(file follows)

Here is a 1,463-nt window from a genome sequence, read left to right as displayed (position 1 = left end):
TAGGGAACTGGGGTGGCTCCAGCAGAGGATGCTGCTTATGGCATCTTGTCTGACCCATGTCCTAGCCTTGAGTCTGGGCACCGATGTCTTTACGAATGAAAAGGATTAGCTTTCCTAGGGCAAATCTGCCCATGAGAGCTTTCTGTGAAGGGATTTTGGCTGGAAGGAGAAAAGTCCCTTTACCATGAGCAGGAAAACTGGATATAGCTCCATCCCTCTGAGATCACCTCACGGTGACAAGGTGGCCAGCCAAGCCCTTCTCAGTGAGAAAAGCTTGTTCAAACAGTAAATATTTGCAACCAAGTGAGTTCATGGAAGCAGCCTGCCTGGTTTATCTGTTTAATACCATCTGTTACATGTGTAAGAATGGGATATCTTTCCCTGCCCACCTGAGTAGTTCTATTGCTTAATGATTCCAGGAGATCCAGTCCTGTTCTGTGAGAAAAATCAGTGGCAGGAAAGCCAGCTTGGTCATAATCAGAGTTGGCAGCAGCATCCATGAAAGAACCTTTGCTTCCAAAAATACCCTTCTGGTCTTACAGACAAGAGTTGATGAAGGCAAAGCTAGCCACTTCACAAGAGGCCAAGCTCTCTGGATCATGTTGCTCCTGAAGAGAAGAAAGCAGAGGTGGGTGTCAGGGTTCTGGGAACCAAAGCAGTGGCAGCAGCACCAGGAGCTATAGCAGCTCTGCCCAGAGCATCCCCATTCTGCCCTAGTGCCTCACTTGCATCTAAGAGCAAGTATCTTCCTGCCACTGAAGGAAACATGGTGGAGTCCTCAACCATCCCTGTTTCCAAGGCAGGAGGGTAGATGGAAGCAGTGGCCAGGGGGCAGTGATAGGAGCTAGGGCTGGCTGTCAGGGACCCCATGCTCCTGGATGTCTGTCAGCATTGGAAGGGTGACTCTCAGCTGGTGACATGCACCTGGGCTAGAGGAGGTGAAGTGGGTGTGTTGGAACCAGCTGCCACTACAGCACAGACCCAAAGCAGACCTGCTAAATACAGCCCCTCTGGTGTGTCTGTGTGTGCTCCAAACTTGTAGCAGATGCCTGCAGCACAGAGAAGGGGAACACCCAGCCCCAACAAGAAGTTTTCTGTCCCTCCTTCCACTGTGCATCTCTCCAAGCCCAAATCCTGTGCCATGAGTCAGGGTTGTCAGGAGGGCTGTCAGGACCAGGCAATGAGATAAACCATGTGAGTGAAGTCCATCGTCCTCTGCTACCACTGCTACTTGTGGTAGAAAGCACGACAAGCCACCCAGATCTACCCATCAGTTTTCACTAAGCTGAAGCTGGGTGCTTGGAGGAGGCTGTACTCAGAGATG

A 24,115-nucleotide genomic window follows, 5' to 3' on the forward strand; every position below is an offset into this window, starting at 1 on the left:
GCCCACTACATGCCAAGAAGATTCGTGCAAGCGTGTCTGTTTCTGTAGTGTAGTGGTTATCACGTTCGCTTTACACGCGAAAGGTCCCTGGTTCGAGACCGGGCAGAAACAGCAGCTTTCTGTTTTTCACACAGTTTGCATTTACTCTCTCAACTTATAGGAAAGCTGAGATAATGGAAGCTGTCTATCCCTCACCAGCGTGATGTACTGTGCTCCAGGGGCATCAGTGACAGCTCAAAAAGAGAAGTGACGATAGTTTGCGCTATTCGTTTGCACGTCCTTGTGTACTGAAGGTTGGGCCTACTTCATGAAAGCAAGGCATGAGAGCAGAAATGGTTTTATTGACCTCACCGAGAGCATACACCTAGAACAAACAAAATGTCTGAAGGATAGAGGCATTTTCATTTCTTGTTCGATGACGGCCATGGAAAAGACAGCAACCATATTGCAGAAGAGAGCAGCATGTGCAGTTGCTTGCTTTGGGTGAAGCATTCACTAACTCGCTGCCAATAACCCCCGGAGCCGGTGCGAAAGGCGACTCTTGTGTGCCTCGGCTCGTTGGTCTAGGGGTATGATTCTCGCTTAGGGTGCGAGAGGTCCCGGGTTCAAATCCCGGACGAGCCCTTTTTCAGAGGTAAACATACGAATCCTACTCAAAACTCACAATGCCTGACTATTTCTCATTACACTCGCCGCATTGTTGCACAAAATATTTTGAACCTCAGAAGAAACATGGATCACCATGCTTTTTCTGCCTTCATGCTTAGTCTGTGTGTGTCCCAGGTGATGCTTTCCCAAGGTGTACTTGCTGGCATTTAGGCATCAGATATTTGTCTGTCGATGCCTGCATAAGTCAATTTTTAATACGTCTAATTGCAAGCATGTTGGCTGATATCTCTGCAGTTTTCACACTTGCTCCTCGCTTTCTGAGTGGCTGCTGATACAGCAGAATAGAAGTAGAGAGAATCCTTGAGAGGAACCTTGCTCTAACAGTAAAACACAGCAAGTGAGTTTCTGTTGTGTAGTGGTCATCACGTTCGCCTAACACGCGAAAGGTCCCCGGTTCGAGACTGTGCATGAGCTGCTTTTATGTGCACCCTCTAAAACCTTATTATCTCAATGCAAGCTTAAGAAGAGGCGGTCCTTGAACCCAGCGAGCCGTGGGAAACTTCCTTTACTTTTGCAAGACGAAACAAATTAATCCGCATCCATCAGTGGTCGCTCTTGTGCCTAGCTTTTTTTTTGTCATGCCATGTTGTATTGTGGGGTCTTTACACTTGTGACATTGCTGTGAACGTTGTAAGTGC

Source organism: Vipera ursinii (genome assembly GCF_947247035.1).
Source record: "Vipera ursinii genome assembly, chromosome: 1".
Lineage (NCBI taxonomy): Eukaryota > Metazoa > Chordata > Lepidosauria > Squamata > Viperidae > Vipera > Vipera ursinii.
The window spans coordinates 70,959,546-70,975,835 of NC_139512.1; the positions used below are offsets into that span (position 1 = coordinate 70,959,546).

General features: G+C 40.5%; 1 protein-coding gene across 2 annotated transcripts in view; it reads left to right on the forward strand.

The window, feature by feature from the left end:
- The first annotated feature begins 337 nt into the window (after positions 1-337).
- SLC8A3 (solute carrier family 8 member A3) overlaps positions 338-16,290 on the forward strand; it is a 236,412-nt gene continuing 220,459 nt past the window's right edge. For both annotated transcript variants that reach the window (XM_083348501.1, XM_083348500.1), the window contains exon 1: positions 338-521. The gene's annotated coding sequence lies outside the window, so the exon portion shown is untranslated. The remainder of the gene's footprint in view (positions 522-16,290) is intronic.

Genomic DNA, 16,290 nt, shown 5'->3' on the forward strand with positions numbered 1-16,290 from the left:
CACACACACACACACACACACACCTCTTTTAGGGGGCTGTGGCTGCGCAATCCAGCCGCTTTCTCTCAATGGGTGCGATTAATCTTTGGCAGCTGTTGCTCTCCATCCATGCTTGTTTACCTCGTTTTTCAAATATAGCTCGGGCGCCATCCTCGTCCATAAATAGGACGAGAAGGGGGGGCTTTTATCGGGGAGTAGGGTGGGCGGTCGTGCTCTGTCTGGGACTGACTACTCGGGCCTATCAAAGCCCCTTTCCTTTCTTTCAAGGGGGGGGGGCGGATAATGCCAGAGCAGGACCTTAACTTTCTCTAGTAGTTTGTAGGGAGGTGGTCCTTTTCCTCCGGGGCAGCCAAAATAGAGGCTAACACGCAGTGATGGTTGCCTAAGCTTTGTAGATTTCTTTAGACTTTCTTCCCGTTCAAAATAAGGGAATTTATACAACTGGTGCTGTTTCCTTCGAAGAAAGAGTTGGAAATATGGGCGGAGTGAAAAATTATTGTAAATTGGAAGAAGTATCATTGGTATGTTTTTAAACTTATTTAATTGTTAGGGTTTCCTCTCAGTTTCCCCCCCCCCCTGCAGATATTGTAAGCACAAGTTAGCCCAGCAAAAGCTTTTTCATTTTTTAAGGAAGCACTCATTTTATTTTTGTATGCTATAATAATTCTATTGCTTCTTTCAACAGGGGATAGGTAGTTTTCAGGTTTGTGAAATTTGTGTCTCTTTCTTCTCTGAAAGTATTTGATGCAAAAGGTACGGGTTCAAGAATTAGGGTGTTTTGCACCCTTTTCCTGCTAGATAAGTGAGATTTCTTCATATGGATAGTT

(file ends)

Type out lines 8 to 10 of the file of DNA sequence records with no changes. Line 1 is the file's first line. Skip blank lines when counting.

The window spans coordinates 70,959,546-70,975,835 of NC_139512.1; the positions used below are offsets into that span (position 1 = coordinate 70,959,546).

General features: G+C 40.5%; 1 protein-coding gene across 2 annotated transcripts in view; it reads left to right on the forward strand.

The window, feature by feature from the left end: